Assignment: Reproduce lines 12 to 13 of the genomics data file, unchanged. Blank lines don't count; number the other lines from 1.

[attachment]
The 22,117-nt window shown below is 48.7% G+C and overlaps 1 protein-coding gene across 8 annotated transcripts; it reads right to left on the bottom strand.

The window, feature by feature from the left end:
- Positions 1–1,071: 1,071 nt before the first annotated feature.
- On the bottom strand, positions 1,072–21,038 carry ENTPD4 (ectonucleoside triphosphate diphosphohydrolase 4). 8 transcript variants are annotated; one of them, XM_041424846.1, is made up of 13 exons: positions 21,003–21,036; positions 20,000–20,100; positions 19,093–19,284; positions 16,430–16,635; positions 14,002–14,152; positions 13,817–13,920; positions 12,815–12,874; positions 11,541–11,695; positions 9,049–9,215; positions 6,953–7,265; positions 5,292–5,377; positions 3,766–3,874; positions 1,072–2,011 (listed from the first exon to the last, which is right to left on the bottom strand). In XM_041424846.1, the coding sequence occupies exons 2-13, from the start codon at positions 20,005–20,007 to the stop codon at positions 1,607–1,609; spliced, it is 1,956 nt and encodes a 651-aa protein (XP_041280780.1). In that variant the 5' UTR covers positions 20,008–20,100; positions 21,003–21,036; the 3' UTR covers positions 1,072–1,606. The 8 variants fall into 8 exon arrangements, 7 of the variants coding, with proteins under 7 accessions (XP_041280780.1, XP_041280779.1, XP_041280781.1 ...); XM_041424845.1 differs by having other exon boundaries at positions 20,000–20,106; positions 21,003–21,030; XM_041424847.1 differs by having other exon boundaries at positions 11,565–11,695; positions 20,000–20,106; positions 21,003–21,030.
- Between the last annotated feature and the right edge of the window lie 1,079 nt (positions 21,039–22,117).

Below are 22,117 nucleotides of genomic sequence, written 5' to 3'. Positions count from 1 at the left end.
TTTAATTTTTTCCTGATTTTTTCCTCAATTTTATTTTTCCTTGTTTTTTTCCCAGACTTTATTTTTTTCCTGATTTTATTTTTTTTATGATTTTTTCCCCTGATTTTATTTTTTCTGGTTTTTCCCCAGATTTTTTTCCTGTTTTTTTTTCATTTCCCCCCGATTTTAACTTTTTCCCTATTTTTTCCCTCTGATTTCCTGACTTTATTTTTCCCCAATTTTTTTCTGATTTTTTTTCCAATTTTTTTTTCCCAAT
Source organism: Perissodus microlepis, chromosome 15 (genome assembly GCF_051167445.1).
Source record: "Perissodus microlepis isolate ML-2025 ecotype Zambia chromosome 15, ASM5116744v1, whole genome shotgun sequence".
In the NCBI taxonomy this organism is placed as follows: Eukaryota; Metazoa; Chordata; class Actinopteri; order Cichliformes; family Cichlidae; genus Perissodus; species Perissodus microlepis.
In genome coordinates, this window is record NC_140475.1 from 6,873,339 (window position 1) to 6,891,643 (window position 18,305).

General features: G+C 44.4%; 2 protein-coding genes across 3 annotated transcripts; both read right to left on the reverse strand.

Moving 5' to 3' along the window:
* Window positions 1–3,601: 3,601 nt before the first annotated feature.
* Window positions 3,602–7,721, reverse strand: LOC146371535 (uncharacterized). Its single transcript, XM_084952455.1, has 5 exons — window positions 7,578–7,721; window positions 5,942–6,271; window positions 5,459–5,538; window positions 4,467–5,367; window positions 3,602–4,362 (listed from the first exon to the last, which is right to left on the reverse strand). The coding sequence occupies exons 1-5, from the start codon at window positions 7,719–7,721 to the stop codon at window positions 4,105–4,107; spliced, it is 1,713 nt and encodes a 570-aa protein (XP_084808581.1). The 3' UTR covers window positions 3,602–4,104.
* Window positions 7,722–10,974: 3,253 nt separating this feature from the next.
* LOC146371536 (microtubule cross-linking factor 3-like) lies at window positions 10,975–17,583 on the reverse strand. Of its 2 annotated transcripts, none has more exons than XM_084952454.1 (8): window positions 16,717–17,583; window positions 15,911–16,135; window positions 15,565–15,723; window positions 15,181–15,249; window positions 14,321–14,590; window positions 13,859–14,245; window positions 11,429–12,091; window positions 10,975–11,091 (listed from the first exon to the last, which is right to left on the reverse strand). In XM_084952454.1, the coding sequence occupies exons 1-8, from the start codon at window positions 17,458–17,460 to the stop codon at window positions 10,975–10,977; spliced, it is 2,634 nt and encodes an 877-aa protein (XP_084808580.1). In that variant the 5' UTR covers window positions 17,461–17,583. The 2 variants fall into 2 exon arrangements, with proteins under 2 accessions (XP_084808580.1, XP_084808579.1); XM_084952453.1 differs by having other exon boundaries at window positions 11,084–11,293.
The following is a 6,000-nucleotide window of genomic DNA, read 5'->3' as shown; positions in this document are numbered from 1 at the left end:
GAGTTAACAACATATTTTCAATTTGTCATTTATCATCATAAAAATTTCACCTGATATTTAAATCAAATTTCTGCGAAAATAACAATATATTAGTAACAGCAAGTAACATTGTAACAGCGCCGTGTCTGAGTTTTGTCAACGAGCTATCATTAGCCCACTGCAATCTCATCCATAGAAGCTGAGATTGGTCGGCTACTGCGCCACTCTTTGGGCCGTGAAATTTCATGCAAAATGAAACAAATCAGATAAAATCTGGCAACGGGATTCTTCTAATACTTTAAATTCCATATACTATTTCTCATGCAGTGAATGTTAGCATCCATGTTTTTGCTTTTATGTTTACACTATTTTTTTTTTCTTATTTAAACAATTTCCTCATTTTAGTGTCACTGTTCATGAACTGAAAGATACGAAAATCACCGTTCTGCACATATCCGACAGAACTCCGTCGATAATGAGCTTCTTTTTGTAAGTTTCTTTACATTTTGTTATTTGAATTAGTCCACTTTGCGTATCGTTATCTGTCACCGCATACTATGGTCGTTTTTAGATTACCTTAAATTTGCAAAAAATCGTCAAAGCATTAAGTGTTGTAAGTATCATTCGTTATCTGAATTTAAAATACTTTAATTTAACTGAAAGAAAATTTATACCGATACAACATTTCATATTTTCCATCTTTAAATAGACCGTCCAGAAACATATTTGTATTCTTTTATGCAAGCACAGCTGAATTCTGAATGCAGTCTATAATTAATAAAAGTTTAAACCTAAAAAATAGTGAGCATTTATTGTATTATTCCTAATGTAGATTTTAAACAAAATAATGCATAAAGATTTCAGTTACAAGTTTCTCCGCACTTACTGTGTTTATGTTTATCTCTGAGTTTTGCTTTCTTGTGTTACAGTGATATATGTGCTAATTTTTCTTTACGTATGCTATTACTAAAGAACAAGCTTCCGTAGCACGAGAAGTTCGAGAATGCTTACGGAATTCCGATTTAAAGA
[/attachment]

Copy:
General features: G+C 44.4%; 2 protein-coding genes across 3 annotated transcripts; both read right to left on the reverse strand.

Moving 5' to 3' along the window: